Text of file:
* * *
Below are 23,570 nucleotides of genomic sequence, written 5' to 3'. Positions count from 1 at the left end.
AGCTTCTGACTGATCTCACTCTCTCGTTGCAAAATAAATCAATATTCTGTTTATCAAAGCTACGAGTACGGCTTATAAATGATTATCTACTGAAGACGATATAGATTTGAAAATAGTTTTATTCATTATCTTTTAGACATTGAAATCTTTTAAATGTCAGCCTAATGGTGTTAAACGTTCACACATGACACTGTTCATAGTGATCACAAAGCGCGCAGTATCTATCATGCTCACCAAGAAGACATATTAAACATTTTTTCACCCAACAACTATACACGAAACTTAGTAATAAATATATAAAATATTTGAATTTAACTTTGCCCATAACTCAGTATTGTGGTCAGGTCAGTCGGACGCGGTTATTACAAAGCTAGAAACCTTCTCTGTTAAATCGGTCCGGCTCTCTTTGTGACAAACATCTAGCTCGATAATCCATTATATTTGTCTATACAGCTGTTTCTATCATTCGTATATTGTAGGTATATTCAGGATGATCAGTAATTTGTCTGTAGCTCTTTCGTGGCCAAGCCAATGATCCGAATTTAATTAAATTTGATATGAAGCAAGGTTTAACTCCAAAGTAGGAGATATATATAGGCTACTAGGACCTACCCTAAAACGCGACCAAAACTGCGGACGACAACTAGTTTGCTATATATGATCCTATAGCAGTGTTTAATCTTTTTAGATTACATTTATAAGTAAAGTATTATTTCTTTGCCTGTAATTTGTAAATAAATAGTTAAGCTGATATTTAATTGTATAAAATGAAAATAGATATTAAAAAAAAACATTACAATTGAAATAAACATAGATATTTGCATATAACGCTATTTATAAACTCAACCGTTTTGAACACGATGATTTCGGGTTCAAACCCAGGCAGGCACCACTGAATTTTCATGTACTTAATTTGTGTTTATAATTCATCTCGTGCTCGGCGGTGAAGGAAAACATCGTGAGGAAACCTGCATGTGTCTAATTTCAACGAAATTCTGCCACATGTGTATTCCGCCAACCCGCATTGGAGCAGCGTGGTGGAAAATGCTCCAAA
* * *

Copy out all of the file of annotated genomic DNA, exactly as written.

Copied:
Below are 23,570 nucleotides of genomic sequence, written 5' to 3'. Positions count from 1 at the left end.
AGCTTCTGACTGATCTCACTCTCTCGTTGCAAAATAAATCAATATTCTGTTTATCAAAGCTACGAGTACGGCTTATAAATGATTATCTACTGAAGACGATATAGATTTGAAAATAGTTTTATTCATTATCTTTTAGACATTGAAATCTTTTAAATGTCAGCCTAATGGTGTTAAACGTTCACACATGACACTGTTCATAGTGATCACAAAGCGCGCAGTATCTATCATGCTCACCAAGAAGACATATTAAACATTTTTTCACCCAACAACTATACACGAAACTTAGTAATAAATATATAAAATATTTGAATTTAACTTTGCCCATAACTCAGTATTGTGGTCAGGTCAGTCGGACGCGGTTATTACAAAGCTAGAAACCTTCTCTGTTAAATCGGTCCGGCTCTCTTTGTGACAAACATCTAGCTCGATAATCCATTATATTTGTCTATACAGCTGTTTCTATCATTCGTATATTGTAGGTATATTCAGGATGATCAGTAATTTGTCTGTAGCTCTTTCGTGGCCAAGCCAATGATCCGAATTTAATTAAATTTGATATGAAGCAAGGTTTAACTCCAAAGTAGGAGATATATATAGGCTACTAGGACCTACCCTAAAACGCGACCAAAACTGCGGACGACAACTAGTTTGCTATATATGATCCTATAGCAGTGTTTAATCTTTTTAGATTACATTTATAAGTAAAGTATTATTTCTTTGCCTGTAATTTGTAAATAAATAGTTAAGCTGATATTTAATTGTATAAAATGAAAATAGATATTAAAAAAAAACATTACAATTGAAATAAACATAGATATTTGCATATAACGCTATTTATAAACTCAACCGTTTTGAACACGATGATTTCGGGTTCAAACCCAGGCAGGCACCACTGAATTTTCATGTACTTAATTTGTGTTTATAATTCATCTCGTGCTCGGCGGTGAAGGAAAACATCGTGAGGAAACCTGCATGTGTCTAATTTCAACGAAATTCTGCCACATGTGTATTCCGCCAACCCGCATTGGAGCAGCGTGGTGGAAAATGCTCCAAA